The Texas family code does not use the term “custody” in describing a parent’s legal relationship with a child, but instead uses the term “conservatorship”. Instead of referring to a parent as the “custodian,” Texas courts refer to the parent as the “conservator.”

Understanding Custody

Understanding the Different Types of Child Conservatorship:

Conservatorship falls into two distinct categories – Joint Managing Conservatorship and Sole Managing Conservatorship.


Means that both parents share the rights and responsibilities regarding decision making of a child’s education, medical treatment, religious upbringing and similar issues.  It is important to note that the Texas courts use the legal standard of “what is in the best interest of the child”, and therefore may still award an exclusive right to make certain decisions to one parent only.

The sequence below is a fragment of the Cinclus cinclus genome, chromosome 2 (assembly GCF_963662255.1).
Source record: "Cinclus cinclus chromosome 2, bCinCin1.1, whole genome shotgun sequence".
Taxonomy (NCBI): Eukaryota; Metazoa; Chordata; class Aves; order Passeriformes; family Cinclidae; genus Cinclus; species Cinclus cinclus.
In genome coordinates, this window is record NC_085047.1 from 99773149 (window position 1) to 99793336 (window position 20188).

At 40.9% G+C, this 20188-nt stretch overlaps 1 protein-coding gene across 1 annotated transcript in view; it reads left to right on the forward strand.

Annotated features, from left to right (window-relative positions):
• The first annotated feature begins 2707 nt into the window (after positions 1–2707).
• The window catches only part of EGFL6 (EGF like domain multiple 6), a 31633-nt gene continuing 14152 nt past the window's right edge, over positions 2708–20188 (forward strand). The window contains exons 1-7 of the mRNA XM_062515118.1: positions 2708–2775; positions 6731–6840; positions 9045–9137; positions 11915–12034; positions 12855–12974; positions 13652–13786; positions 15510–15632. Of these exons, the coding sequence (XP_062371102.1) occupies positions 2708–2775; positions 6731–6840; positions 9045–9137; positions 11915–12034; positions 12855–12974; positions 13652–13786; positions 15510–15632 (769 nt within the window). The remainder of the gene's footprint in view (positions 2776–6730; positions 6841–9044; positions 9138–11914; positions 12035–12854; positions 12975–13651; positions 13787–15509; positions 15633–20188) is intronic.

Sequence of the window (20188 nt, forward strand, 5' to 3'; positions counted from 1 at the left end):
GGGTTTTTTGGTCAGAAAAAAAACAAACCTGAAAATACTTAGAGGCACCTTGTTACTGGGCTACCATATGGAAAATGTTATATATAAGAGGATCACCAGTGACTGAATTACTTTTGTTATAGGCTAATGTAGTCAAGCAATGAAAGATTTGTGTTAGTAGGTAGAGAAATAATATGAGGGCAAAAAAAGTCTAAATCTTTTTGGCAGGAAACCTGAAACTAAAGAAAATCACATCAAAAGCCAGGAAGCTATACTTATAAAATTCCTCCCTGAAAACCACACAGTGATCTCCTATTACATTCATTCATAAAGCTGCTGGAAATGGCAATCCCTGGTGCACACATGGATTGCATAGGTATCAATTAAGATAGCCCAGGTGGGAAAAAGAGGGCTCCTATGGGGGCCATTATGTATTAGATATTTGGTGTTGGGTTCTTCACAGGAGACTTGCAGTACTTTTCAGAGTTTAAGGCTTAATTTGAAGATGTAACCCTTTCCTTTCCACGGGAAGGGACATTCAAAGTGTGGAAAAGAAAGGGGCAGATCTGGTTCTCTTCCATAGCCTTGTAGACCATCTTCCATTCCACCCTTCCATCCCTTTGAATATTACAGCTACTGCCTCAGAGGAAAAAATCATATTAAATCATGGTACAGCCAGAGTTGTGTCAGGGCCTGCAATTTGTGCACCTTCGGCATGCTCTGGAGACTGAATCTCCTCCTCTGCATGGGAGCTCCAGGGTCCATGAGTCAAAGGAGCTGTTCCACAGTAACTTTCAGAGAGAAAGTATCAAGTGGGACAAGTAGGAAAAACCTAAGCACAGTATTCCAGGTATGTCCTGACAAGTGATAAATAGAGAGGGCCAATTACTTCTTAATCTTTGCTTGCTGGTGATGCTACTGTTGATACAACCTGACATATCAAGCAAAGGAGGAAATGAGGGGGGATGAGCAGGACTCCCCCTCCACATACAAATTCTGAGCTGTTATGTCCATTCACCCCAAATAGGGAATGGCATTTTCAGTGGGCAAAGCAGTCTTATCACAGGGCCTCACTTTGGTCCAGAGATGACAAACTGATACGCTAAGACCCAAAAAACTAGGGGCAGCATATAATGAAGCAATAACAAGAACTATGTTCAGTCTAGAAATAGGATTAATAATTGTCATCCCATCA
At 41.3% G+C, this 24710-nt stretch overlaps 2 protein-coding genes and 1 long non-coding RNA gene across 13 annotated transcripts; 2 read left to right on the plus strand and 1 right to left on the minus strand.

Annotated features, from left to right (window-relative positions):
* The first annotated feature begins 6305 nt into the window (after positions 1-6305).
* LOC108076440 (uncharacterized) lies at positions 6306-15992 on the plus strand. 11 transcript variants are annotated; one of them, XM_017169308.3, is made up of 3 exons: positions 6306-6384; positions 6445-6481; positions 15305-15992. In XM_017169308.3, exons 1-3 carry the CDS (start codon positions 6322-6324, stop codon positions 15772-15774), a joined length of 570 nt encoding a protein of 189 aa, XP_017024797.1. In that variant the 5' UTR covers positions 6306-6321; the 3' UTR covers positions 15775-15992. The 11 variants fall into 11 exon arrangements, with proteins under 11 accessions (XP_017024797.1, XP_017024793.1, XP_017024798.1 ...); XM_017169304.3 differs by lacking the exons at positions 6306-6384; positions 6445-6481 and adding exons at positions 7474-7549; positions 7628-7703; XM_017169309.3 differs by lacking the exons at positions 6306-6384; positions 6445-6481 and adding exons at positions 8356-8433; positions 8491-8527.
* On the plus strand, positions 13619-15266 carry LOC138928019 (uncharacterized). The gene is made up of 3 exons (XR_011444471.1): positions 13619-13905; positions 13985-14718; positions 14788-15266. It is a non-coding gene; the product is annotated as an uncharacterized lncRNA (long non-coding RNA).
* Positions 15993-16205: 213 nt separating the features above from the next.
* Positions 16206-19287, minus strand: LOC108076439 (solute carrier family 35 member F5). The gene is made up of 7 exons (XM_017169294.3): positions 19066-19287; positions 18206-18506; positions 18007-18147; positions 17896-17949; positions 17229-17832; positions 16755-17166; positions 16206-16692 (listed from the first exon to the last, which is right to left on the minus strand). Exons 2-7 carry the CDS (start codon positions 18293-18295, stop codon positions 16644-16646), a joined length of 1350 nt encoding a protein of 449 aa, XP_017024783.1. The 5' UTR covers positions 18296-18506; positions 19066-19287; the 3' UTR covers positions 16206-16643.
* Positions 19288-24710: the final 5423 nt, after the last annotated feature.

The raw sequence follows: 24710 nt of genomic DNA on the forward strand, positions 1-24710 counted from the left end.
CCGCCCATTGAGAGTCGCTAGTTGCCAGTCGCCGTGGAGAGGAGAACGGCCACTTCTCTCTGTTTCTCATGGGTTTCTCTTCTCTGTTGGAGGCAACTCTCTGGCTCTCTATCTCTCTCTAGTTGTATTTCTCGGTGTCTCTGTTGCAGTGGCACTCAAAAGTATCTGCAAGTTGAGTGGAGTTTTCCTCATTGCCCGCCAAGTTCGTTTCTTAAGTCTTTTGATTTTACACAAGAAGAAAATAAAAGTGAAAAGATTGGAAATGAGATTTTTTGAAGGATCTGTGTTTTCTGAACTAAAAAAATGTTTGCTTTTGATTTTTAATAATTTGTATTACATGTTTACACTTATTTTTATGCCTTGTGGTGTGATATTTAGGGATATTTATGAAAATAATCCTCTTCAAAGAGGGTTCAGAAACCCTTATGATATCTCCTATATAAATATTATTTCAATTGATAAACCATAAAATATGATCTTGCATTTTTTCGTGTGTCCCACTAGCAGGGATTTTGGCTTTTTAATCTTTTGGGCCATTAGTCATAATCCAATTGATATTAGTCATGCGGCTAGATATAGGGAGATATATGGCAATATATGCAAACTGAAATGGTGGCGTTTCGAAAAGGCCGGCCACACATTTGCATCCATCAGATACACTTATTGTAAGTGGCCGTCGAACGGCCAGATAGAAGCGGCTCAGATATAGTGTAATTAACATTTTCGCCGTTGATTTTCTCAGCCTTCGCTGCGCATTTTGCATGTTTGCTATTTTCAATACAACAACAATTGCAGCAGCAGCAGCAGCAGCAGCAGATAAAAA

Means that the court has granted only one parent the legal right to make certain decisions concerning the child.  The court grants SMC when there is a good reason to do so (such as cases involving domestic violence or child abuse).  With an order of SMC, a court can limit or take away the noncustodial parent’s access to the child as well as the right to make decisions concerning the child.


Refers to the legal authority to make major decisions on behalf of a minor child. Those major decisions govern the areas of education, religion, and non-emergency medical decisions.


Custody orders refer to the parenting time and access and possession, which is the same as visitation.  Most custody orders include a Standard Possession Order (SPO) that sets the schedule for each parent’s time with the child.

Physical custody means “possession” in the state of Texas.  A parent who has been granted physical custody is called the “possessory conservator” and the child resides with that parent for at least 35 percent of the year.

Next: Visitation >>